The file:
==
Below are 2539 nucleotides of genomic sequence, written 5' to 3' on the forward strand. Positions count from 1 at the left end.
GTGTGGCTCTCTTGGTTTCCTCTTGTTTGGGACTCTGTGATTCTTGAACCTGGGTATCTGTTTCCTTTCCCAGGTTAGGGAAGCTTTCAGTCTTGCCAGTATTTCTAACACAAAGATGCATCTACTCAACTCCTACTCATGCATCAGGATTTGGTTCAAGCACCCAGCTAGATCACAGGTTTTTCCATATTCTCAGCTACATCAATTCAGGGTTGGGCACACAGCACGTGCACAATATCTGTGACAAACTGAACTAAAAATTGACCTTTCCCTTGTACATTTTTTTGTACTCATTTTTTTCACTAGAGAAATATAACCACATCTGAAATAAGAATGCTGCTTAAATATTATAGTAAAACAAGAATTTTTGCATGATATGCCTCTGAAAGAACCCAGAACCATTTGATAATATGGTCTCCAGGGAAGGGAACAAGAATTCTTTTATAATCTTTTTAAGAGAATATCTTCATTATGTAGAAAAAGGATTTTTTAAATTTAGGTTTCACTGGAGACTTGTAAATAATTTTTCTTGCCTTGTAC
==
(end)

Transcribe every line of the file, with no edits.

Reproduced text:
Below are 2539 nucleotides of genomic sequence, written 5' to 3' on the forward strand. Positions count from 1 at the left end.
GTGTGGCTCTCTTGGTTTCCTCTTGTTTGGGACTCTGTGATTCTTGAACCTGGGTATCTGTTTCCTTTCCCAGGTTAGGGAAGCTTTCAGTCTTGCCAGTATTTCTAACACAAAGATGCATCTACTCAACTCCTACTCATGCATCAGGATTTGGTTCAAGCACCCAGCTAGATCACAGGTTTTTCCATATTCTCAGCTACATCAATTCAGGGTTGGGCACACAGCACGTGCACAATATCTGTGACAAACTGAACTAAAAATTGACCTTTCCCTTGTACATTTTTTTGTACTCATTTTTTTCACTAGAGAAATATAACCACATCTGAAATAAGAATGCTGCTTAAATATTATAGTAAAACAAGAATTTTTGCATGATATGCCTCTGAAAGAACCCAGAACCATTTGATAATATGGTCTCCAGGGAAGGGAACAAGAATTCTTTTATAATCTTTTTAAGAGAATATCTTCATTATGTAGAAAAAGGATTTTTTAAATTTAGGTTTCACTGGAGACTTGTAAATAATTTTTCTTGCCTTGTAC